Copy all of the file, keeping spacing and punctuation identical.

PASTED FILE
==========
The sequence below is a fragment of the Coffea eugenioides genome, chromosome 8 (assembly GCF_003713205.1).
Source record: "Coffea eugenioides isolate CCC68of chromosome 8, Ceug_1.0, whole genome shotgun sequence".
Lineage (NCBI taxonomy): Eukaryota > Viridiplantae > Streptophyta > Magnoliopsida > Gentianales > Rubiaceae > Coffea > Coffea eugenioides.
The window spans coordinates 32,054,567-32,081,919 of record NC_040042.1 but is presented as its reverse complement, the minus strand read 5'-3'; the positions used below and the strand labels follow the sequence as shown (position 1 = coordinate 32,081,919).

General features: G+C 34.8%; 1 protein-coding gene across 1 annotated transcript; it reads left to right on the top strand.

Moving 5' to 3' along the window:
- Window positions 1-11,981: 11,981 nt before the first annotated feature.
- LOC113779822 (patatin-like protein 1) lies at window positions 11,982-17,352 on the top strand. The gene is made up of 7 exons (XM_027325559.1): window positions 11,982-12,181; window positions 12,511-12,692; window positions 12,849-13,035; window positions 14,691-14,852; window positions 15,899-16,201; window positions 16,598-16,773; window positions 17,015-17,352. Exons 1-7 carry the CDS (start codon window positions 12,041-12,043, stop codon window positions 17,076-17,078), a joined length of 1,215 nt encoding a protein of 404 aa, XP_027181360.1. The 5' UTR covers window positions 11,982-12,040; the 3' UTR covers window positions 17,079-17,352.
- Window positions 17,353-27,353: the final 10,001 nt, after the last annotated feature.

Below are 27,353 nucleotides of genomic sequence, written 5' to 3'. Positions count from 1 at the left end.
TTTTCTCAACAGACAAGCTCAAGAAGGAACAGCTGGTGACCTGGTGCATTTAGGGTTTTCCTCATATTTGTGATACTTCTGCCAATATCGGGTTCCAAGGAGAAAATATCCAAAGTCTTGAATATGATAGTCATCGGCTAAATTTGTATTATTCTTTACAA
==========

The sequence below is a fragment of the Coffea eugenioides genome, chromosome 8 (assembly GCF_003713205.1).
Source record: "Coffea eugenioides isolate CCC68of chromosome 8, Ceug_1.0, whole genome shotgun sequence".
Lineage (NCBI taxonomy): Eukaryota > Viridiplantae > Streptophyta > Magnoliopsida > Gentianales > Rubiaceae > Coffea > Coffea eugenioides.
The window spans coordinates 32,054,567-32,081,919 of record NC_040042.1 but is presented as its reverse complement, the minus strand read 5'-3'; the positions used below and the strand labels follow the sequence as shown (position 1 = coordinate 32,081,919).

General features: G+C 34.8%; 1 protein-coding gene across 1 annotated transcript; it reads left to right on the top strand.

Moving 5' to 3' along the window:
- Window positions 1-11,981: 11,981 nt before the first annotated feature.
- LOC113779822 (patatin-like protein 1) lies at window positions 11,982-17,352 on the top strand. The gene is made up of 7 exons (XM_027325559.1): window positions 11,982-12,181; window positions 12,511-12,692; window positions 12,849-13,035; window positions 14,691-14,852; window positions 15,899-16,201; window positions 16,598-16,773; window positions 17,015-17,352. Exons 1-7 carry the CDS (start codon window positions 12,041-12,043, stop codon window positions 17,076-17,078), a joined length of 1,215 nt encoding a protein of 404 aa, XP_027181360.1. The 5' UTR covers window positions 11,982-12,040; the 3' UTR covers window positions 17,079-17,352.
- Window positions 17,353-27,353: the final 10,001 nt, after the last annotated feature.

Below are 27,353 nucleotides of genomic sequence, written 5' to 3'. Positions count from 1 at the left end.
TTTTCTCAACAGACAAGCTCAAGAAGGAACAGCTGGTGACCTGGTGCATTTAGGGTTTTCCTCATATTTGTGATACTTCTGCCAATATCGGGTTCCAAGGAGAAAATATCCAAAGTCTTGAATATGATAGTCATCGGCTAAATTTGTATTATTCTTTACAA